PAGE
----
Over the past year, ordinary medical research nearly ground to a halt as researchers focused on coronavirus vaccine trials and treatments. Single-mindedness paid off. Drugmakers developed lifesaving vaccines in record time, and now a third of Americans are at least partially vaccinated.
But ultimately, the pandemic is a once-in-a-century crisis that may force health professionals and medical schools to look beyond the traditional tools of modern medicine and think more broadly about how we train doctors to grapple with public health catastrophes.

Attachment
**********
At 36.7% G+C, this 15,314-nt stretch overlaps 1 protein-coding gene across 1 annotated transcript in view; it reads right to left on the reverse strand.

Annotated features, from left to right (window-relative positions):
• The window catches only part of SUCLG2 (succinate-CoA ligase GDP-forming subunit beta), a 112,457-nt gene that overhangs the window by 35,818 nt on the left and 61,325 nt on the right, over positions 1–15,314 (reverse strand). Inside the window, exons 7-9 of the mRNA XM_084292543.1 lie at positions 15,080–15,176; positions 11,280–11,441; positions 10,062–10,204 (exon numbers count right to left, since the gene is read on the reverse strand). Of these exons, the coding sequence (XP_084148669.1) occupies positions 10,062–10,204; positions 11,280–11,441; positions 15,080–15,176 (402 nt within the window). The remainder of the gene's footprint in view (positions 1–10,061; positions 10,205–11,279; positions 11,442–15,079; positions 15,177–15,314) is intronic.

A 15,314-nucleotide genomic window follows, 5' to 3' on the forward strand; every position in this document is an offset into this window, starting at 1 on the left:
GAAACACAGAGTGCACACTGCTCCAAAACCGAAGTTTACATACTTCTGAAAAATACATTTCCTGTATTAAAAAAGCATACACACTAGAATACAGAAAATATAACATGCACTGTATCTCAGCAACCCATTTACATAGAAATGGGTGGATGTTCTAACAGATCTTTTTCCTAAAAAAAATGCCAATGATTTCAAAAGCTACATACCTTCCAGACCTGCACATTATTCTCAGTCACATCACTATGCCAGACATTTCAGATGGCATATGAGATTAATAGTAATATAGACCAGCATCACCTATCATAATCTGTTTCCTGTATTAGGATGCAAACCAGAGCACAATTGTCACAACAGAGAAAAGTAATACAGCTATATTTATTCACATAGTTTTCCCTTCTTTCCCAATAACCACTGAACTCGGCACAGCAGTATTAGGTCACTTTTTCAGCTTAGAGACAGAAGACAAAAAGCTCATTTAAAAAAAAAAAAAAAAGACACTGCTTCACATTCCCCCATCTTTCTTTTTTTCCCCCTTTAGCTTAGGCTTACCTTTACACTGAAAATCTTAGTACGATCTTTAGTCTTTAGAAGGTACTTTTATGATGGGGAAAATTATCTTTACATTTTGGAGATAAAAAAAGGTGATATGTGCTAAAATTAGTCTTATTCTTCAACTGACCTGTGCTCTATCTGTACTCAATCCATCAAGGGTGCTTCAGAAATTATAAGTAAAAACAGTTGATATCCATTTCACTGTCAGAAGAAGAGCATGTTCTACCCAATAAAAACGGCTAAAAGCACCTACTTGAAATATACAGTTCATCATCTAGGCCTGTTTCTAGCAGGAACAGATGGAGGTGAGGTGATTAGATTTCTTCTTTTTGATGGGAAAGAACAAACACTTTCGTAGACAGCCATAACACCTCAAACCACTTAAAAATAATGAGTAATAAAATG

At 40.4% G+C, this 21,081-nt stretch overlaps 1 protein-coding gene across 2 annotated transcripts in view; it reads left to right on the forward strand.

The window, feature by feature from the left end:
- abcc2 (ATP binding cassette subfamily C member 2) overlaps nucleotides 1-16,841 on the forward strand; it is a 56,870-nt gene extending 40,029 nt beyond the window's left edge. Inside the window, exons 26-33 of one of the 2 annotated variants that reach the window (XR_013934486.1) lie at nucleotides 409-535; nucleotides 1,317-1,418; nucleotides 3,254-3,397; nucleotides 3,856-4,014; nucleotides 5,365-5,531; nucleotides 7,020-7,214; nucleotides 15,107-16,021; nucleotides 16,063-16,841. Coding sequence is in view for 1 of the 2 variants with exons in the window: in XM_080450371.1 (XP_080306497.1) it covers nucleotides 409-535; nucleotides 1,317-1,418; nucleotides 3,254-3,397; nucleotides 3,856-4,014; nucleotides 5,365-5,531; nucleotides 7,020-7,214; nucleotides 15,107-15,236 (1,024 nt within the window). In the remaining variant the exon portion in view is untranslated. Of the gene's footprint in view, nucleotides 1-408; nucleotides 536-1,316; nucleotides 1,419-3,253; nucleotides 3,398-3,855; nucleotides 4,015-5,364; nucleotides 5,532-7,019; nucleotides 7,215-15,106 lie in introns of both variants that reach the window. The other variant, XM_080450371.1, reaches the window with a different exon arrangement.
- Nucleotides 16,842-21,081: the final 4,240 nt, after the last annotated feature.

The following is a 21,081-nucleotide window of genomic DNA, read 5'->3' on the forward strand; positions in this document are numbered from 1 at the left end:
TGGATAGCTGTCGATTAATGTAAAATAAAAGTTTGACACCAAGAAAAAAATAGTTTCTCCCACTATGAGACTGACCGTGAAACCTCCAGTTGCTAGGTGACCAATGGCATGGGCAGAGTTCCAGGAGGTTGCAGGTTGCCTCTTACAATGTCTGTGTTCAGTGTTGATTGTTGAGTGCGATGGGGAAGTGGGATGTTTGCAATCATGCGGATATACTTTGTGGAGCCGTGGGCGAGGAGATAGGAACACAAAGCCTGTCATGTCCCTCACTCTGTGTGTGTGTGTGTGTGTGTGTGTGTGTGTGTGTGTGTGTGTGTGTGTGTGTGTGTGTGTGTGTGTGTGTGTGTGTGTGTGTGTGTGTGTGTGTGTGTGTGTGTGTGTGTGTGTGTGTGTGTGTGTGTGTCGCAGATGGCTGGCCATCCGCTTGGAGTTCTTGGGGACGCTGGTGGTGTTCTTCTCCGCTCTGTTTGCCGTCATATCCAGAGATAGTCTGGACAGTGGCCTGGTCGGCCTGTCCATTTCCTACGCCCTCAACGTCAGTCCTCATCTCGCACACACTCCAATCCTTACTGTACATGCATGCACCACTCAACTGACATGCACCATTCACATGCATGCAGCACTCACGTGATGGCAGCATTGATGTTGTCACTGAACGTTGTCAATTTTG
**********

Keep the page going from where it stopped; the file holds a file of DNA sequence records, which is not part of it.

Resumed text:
There were signs of a reckoning at the very start of the pandemic. When Covid-19 hit the Northeast, the Yale School of Medicine moved classes online and pulled many students off clinical rotations. “The dean sent an email that said, go home, take this time to study,” Max Jordan Nguemeni Tiako, a Yale medical student, told me. “I thought, oh my God, I can’t imagine studying for an exam right now.” Mr. Tiako and a small number of the faculty and students worked together to create new courses that students could take instead, including an intriguing elective called “Covid-19: A History of the Present.”
Image credit: Soomin Jung